One of the dominant concepts in Western culture for the past two hundred years, as we saw in the previous chapter, is that we live in a closed, mechanistic universe. The theory is that everything operates according to fixed natural laws, and that there is no possibility for intrusion from outside. So, the universe is like a machine that functions by its own inner machinations.

However, even those who introduced this concept as early as the seventeenth century still posited the idea that God built the machine in the first place. Being intelligent thinkers and scientists, they could not get away from the need for a Creator. They recognized that there would be no world for them to observe if there were no ultimate cause for all things. Even though the idea of an involved, providential Governor of the daily affairs of life was questioned and challenged, it still was tacitly assumed that there had to be a Creator above and beyond the created order.

In the classical concept, God’s providence was very closely bound up with His role as the Creator of the universe. No one believed that God simply created the universe and then turned His back on it and lost touch with it, or that He sat back on His throne in heaven and merely watched the universe work by its own inner mechanism, refusing to involve Himself in its affairs. Rather, the classical Christian notion was that God is both the primary cause of the universe and also the primary cause of everything that takes place in the universe.

One of the foundational principles of Christian theology is that nothing in this world has intrinsic causal power. Nothing has any power save the power that is vested in it—lent to it, if you will—or worked through it, which ultimately is the power of God. That is why theologians and philosophers historically have made a crucial distinction between primary causality and secondary causality.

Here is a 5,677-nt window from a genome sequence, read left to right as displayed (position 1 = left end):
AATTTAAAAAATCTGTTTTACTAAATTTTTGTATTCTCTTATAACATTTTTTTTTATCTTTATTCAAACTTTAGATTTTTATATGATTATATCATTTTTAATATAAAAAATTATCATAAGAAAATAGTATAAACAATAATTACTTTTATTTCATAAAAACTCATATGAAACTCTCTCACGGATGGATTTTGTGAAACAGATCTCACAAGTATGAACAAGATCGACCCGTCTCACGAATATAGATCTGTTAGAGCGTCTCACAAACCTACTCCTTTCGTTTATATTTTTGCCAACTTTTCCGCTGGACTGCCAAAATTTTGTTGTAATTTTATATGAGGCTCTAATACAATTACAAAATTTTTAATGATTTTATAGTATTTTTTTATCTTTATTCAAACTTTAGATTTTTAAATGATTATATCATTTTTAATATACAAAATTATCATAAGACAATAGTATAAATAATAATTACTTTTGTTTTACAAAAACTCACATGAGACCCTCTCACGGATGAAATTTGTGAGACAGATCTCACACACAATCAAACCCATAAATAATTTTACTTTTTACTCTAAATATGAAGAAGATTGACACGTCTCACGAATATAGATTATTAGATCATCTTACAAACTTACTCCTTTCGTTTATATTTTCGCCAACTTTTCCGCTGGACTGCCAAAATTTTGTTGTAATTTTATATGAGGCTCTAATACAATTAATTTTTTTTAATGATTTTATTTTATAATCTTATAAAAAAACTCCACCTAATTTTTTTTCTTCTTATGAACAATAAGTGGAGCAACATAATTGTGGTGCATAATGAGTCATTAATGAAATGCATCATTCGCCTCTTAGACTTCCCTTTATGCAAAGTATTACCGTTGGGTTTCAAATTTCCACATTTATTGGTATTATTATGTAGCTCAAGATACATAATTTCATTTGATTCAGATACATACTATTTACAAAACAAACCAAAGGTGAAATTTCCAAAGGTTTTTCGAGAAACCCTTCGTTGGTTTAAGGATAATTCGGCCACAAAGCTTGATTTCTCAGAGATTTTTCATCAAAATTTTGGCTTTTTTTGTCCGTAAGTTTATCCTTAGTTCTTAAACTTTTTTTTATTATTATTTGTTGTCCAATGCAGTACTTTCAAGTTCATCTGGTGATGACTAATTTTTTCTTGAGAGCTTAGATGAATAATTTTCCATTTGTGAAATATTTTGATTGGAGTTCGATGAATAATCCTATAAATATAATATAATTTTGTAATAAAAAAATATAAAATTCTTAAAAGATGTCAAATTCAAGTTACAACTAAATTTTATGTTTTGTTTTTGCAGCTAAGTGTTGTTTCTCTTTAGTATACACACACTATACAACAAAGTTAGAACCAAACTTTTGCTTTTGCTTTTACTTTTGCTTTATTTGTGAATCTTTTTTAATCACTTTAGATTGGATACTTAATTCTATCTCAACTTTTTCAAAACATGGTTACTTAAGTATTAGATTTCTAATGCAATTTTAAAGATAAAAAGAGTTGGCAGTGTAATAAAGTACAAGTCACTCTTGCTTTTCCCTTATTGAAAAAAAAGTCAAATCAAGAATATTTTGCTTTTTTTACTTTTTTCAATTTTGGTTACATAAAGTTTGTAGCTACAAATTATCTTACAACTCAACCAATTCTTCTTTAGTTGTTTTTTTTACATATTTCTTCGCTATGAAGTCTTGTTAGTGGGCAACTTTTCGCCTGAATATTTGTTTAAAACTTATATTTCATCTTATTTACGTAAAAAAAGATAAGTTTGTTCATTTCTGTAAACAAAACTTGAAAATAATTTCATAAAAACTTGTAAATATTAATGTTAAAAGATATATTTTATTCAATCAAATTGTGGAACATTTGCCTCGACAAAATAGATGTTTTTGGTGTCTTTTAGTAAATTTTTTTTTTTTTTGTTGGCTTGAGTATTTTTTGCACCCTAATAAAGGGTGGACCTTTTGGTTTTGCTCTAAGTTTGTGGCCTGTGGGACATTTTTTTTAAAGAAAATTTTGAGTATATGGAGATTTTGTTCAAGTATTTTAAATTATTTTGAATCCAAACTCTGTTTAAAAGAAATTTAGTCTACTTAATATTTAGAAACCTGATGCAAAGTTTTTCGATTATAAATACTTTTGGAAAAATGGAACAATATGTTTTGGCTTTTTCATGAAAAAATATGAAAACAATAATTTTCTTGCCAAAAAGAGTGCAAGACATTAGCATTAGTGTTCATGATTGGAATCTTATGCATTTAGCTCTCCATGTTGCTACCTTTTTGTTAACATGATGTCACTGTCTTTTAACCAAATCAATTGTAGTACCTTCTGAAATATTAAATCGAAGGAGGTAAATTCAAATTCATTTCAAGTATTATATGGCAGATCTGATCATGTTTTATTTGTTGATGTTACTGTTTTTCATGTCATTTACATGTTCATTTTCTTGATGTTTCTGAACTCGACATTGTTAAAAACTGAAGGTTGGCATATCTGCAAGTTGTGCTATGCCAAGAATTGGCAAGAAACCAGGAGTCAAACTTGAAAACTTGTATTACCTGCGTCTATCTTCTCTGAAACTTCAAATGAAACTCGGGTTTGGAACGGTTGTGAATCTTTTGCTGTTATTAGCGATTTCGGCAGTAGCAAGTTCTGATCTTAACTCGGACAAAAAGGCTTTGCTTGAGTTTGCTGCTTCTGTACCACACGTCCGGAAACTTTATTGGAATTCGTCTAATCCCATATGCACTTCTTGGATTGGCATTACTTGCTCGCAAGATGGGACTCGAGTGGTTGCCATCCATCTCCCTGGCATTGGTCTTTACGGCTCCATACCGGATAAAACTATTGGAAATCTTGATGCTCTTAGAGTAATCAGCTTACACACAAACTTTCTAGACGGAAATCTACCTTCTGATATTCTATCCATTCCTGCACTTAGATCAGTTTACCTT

God is the source of primary causality; in other words, He is the first cause. He is the Author of all that is, and He continues to be the primary cause of human events and of natural occurrences. However, His primary causality does not exclude secondary causes. Yes, when the rain falls, the grass gets wet, not because God makes the grass wet directly and immediately, but because the rain applies moisture to the grass. But the rain could not fall apart from the causal power of God that stands over and above every secondary causal activity. Modern man, however, is quick to say, “The grass is wet because the rain fell,” and he looks no further for a higher, ultimate cause. Twenty-first-century people seem to think we can get along just fine with secondary causes and give no thought to the primary cause.

The basic concept here is that what God creates, He sustains. So, one of the important subdivisions in the doctrine of providence is the concept of divine sustenance. Simply put, this is the classical Christian idea that God is not the great Watchmaker who builds the watch, winds it up, and then steps out of the picture. Instead, what He makes, He preserves and sustains.

We actually see this at the very beginning of the Bible. Genesis 1:1 says, “In the beginning, God created the heavens and the earth.” The Hebrew word translated as “created” is a form of the verb bārā, which means “to create, make.” This word carries with it the idea of sustaining. I like to illustrate this idea by referencing the difference in music between a staccato note and a sustained note. A staccato note is short and crisp: “La la la la la.” A sustained note is held: “Laaaa.” Likewise, the word bārā tells us that God did not simply bring the world into existence in a moment. It indicates that He is continuing to make it, as it were. He is holding it, keeping it, and sustaining it.